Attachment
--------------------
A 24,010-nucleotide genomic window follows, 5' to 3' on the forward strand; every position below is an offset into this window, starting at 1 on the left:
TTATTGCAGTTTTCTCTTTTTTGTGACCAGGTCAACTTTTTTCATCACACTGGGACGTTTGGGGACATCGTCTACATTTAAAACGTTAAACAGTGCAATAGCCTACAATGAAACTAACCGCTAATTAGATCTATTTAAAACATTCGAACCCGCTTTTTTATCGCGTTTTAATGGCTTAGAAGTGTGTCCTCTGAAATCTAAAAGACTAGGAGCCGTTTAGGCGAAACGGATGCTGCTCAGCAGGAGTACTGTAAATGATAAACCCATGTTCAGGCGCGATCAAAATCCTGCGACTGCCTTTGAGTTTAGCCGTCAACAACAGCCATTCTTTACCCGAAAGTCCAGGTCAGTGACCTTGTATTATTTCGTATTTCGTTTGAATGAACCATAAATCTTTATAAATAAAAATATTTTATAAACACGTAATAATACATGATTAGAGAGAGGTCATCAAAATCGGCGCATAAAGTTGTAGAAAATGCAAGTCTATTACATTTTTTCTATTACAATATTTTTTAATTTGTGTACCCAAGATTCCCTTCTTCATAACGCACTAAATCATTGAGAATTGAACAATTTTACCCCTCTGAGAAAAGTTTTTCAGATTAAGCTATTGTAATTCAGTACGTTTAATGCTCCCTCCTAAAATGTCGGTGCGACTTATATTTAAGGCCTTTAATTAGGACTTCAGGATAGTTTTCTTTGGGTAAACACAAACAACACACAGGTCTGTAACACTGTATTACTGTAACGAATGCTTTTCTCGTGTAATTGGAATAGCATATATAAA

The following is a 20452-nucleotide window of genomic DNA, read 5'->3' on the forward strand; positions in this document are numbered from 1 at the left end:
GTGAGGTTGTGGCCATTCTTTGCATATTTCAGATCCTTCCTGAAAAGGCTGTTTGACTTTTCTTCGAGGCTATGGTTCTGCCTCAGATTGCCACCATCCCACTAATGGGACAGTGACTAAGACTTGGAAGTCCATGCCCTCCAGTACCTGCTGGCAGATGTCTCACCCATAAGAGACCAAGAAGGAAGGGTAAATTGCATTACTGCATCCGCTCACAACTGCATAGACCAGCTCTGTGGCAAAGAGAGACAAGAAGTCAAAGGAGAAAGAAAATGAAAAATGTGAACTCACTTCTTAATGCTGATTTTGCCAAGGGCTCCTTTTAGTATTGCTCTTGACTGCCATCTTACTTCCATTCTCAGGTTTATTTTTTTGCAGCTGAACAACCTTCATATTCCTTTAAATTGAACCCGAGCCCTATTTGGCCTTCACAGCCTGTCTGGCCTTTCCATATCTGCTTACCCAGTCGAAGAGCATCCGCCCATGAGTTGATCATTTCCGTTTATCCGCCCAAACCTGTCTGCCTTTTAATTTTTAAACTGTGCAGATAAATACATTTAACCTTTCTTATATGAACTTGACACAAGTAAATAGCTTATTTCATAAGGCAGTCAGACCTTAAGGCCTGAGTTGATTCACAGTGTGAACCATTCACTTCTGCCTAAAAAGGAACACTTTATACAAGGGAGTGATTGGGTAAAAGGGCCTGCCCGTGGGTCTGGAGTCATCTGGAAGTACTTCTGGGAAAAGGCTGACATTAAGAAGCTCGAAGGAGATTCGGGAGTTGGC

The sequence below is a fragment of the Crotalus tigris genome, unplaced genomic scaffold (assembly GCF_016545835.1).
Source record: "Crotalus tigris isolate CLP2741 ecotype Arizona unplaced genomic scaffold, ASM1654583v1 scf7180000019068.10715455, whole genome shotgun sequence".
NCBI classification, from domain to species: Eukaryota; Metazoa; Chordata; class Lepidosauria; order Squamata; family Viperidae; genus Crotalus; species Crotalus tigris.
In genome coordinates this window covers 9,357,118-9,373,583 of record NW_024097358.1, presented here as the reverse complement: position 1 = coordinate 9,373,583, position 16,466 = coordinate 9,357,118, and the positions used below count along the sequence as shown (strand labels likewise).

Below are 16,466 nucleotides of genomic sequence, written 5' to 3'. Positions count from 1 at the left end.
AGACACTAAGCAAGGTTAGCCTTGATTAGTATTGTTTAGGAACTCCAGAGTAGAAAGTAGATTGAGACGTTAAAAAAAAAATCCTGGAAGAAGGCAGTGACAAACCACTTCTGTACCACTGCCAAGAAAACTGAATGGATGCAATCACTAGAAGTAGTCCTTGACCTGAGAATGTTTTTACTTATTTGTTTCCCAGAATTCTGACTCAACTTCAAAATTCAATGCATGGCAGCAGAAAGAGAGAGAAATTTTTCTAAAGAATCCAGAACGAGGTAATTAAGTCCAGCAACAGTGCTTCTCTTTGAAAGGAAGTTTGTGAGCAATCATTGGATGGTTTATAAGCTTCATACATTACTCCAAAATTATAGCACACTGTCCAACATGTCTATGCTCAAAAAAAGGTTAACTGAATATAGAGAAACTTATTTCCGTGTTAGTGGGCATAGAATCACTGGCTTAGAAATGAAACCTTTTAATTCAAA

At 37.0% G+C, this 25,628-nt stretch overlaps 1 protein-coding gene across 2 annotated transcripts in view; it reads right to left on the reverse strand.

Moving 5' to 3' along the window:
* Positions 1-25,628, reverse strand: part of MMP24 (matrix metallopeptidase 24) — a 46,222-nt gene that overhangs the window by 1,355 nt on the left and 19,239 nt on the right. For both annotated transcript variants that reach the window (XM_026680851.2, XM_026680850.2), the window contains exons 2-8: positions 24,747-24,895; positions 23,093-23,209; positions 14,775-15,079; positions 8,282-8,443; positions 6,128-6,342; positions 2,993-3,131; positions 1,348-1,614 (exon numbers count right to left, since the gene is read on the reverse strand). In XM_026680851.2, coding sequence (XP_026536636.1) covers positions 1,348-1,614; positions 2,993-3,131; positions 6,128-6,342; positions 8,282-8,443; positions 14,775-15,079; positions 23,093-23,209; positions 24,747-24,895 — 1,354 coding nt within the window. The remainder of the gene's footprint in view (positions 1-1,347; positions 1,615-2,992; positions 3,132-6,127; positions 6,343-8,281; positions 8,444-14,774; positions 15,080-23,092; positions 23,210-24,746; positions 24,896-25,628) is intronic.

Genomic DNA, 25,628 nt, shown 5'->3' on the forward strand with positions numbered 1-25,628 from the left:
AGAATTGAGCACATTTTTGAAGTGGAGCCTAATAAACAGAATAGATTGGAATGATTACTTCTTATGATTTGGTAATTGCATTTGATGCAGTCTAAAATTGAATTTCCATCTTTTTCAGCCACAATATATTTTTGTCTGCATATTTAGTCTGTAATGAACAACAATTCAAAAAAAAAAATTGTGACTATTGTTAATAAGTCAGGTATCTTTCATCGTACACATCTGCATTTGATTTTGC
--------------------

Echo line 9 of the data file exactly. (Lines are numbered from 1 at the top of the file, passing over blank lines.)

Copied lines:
Below are 16,466 nucleotides of genomic sequence, written 5' to 3'. Positions count from 1 at the left end.